A simple comment was all it took to reassure me, and to remind me I’m not alone.  I was taken by the number of replies I got; emails, text messages, and phone calls comforted me until bed time.  It wasn’t too long before I was centered once again – and grateful for the flow of compassion.

It passed.  It always passes.

Today is a new day.  As I sipped coffee this morning, after a good night’s sleep, I held close to my dog.  As his chest moved in and out in my hands, and as his eyes declared the peace within, I felt needed, if not inspired.  As I reflect on all who reached out last night, I am humbled.


Today there is dew on the grasses in the meadow, and blossoms waiting to be photographed by me.  Clients need to be trained.  Dishes need to be washed.  And a little girl, who ain’t so little anymore, still owns my heart.

Last night, with the help of social media, and with the compassion of many friends, I won the day.  It passes.  It always passes.. Jhciacb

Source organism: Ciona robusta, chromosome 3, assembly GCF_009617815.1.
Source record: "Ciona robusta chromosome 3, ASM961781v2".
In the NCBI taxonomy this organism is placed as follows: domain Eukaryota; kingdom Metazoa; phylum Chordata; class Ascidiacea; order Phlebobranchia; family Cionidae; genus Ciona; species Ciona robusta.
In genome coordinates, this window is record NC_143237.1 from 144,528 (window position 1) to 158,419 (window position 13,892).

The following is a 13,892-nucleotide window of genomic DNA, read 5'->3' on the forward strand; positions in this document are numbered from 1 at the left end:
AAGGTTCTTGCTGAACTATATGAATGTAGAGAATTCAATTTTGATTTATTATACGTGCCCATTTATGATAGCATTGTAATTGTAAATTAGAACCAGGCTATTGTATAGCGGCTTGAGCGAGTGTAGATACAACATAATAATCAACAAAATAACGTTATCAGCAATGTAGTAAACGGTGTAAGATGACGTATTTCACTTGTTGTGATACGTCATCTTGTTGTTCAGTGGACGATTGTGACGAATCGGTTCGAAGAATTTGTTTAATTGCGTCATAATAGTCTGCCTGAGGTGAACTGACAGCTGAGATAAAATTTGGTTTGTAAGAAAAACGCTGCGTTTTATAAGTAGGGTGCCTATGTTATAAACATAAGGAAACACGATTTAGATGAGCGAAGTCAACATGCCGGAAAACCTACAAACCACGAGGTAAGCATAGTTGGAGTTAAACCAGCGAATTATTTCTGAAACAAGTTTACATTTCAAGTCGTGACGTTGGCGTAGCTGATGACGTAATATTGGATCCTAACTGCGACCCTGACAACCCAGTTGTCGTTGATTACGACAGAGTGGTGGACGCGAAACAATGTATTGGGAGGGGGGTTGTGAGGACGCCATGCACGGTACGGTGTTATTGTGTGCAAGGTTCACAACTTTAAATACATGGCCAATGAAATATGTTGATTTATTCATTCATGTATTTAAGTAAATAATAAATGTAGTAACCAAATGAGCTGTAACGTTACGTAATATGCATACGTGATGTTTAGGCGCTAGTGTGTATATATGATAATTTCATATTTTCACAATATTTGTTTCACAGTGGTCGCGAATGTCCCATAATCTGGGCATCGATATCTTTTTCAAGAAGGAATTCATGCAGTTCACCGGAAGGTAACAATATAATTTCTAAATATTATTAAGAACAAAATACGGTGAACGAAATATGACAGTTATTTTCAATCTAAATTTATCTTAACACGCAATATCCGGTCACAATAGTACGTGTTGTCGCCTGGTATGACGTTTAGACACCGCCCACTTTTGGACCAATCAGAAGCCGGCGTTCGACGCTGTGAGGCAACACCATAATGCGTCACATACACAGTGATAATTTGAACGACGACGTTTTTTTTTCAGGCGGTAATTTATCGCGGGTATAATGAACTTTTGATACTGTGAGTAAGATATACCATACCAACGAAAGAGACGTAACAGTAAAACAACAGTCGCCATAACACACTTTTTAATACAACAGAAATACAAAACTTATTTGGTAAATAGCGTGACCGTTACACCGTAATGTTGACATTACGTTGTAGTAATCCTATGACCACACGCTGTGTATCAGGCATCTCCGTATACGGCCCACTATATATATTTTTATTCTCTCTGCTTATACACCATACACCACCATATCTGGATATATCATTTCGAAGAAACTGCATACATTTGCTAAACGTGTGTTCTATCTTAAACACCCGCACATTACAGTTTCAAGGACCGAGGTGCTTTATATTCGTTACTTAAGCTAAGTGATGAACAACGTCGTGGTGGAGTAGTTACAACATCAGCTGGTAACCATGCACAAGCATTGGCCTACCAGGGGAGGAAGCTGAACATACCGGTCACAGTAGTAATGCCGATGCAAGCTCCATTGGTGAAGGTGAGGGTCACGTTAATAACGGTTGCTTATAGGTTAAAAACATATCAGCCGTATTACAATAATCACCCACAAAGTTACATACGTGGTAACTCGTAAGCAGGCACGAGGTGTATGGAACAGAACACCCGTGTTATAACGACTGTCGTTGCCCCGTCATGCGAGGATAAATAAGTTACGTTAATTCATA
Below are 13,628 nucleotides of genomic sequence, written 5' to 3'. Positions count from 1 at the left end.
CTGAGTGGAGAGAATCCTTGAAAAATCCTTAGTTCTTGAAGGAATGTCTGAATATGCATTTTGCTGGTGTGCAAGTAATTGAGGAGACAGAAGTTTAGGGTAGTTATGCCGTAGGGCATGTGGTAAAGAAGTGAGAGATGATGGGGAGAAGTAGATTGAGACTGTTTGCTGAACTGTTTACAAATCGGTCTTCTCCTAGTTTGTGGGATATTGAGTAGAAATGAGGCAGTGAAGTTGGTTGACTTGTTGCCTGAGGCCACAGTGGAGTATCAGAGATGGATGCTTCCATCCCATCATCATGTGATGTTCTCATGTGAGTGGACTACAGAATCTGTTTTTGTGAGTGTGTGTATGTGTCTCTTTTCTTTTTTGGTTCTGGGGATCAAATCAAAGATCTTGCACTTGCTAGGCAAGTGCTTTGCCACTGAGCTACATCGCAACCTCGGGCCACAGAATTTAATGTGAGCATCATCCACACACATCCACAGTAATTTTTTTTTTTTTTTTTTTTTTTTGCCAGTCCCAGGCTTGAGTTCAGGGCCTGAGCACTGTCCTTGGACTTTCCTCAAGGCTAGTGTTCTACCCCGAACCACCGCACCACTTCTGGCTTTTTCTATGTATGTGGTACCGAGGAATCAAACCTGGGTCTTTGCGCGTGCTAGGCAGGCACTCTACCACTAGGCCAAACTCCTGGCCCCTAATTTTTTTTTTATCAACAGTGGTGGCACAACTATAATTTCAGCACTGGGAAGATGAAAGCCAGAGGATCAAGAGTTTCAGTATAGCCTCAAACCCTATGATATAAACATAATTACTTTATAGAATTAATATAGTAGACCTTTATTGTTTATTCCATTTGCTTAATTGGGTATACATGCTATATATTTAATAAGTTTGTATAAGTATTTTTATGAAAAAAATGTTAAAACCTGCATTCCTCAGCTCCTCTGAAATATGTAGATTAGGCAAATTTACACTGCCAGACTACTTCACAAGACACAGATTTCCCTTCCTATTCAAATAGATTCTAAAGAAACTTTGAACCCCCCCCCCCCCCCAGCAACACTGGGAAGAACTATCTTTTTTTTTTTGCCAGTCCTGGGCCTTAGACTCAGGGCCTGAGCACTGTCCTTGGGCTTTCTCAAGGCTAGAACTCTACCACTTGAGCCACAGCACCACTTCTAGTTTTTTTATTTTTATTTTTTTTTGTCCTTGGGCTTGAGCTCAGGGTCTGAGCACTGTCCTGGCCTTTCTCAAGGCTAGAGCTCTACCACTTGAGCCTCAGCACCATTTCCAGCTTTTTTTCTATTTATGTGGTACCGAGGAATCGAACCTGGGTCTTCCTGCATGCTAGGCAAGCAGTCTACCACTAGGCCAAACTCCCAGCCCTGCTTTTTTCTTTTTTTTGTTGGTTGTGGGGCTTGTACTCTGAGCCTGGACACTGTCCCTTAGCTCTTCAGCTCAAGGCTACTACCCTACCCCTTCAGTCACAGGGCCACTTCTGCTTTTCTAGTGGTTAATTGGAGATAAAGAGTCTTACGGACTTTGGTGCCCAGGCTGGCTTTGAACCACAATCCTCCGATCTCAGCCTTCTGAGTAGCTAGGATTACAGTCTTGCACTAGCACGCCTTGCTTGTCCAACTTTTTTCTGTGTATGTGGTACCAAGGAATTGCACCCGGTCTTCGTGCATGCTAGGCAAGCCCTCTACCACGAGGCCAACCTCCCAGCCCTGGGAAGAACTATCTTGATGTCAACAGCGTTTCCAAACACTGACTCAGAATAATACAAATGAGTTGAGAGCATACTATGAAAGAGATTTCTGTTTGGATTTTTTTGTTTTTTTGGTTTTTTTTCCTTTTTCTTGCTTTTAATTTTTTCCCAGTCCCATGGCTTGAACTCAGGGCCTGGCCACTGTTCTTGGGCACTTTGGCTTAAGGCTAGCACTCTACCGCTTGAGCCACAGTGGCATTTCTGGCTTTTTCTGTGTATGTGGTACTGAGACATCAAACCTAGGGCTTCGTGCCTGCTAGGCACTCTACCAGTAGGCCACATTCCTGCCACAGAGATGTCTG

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A Mensch Buys Karma…

“You can’t buy karma” a friend recently told me.

Buy it…?  I replied, hell, I’m investing heavily in it!  Perhaps…

I probably come across, at least in the social media sphere, as a bit of a mensch.  Of course, I like that identity, but it’s not the whole story.

A year ago, I invited my mother to live with me.  This would be a win/win scenario.  I would be proximate to her and able to assist her with increasing needs as she ages.  In return, she would be able to clean up after me, do my dishes, cook, and split the utilities.  I win – again and again, hence, win/win.

And I do look out for her.  I make her coffee each morning, and bring the paper to her in bed.  I take her to Walmart, on the occasional casino trip, and I accompany her to all medical appointments.  When called upon, I do the heavy lifting around the house, and any carrying she requires. So, mensch!

But that’s not the whole story…

Yesterday, as I grew frustrated with a question she asked repeatedly, I threatened to shove a tennis ball in her mouth and wrap her head in duct tape if she spoke so much as another word.  I’m not sure the people behind us in the checkout line took this seriously, but when mom rolled her eyes and threated to beat my butt, I think they understood my threat was one of endearment.

That’s become my persona with her.  Whenever mom says something asinine, which might be every hour or so, I point my finger toward her nose and say something like…